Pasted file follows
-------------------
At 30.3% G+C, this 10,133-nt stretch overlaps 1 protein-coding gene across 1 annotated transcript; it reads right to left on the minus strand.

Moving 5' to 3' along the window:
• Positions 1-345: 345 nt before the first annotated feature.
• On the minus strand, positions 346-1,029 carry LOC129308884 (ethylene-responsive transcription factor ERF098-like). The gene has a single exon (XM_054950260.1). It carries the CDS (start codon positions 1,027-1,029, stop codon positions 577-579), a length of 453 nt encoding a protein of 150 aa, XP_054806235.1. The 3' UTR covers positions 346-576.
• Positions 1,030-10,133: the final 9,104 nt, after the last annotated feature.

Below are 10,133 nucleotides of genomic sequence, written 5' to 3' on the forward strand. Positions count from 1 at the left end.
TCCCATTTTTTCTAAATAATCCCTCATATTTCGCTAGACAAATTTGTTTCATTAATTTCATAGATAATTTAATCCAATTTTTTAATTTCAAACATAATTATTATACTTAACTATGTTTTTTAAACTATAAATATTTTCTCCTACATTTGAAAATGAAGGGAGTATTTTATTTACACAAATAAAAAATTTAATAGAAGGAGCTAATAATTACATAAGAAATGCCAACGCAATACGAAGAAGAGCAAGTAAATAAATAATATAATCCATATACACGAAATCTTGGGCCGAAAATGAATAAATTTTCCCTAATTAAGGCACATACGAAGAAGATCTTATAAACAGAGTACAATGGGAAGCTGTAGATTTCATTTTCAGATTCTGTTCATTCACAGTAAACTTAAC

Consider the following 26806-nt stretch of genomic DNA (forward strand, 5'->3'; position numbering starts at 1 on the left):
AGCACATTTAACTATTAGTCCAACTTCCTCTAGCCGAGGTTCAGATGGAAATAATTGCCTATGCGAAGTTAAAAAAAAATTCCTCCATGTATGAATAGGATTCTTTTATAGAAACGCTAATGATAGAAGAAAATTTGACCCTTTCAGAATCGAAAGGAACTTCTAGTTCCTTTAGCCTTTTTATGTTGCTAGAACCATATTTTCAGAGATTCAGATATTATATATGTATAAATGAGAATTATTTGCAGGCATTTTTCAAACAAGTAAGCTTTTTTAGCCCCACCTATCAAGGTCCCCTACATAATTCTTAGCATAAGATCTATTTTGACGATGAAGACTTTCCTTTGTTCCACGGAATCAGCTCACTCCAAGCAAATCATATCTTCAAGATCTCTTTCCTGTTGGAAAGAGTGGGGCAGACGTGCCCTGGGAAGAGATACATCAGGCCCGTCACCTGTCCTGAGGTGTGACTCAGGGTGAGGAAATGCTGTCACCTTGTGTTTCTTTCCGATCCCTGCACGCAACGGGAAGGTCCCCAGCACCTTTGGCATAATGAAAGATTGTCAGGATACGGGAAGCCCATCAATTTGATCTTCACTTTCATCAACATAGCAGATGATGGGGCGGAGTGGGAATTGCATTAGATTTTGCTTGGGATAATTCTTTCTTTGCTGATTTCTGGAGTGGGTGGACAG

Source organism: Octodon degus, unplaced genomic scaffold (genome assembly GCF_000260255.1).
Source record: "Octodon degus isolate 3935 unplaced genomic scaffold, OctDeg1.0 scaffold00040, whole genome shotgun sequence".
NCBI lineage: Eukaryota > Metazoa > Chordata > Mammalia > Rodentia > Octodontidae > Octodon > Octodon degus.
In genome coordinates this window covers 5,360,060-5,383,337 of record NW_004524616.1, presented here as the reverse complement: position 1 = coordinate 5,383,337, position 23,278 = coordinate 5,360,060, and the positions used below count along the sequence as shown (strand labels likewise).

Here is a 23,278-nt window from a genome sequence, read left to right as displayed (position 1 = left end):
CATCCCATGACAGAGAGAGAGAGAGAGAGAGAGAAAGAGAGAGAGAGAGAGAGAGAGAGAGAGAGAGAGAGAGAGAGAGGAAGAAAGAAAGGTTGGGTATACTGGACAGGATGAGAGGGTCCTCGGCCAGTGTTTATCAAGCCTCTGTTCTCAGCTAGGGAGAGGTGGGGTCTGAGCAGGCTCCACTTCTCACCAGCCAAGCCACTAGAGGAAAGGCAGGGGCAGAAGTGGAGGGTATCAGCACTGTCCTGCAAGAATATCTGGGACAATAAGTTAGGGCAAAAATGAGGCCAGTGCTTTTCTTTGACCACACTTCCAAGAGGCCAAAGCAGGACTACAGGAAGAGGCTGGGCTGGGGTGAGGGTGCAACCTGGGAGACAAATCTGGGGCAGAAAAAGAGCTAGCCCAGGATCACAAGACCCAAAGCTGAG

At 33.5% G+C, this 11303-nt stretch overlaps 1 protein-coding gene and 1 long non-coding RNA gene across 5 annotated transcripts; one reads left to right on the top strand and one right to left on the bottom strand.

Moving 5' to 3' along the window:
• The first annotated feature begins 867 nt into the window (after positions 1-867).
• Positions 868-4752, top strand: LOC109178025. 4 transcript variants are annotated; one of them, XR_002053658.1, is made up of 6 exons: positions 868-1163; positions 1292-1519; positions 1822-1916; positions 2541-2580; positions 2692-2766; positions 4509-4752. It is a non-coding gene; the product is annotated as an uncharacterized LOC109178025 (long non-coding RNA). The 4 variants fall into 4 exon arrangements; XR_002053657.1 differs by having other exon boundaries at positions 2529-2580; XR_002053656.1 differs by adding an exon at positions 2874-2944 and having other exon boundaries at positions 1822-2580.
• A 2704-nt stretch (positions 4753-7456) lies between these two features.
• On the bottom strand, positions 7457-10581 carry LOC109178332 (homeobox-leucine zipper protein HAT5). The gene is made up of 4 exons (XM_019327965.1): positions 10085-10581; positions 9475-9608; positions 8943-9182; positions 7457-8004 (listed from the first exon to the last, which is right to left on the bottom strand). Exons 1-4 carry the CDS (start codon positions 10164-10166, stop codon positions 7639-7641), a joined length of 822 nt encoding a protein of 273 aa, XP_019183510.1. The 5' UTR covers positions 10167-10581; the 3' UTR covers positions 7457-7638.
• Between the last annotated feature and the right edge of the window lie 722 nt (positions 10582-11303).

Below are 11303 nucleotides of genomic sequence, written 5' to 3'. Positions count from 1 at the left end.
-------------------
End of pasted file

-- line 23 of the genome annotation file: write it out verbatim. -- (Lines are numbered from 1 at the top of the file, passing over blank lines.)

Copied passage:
Below are 11303 nucleotides of genomic sequence, written 5' to 3'. Positions count from 1 at the left end.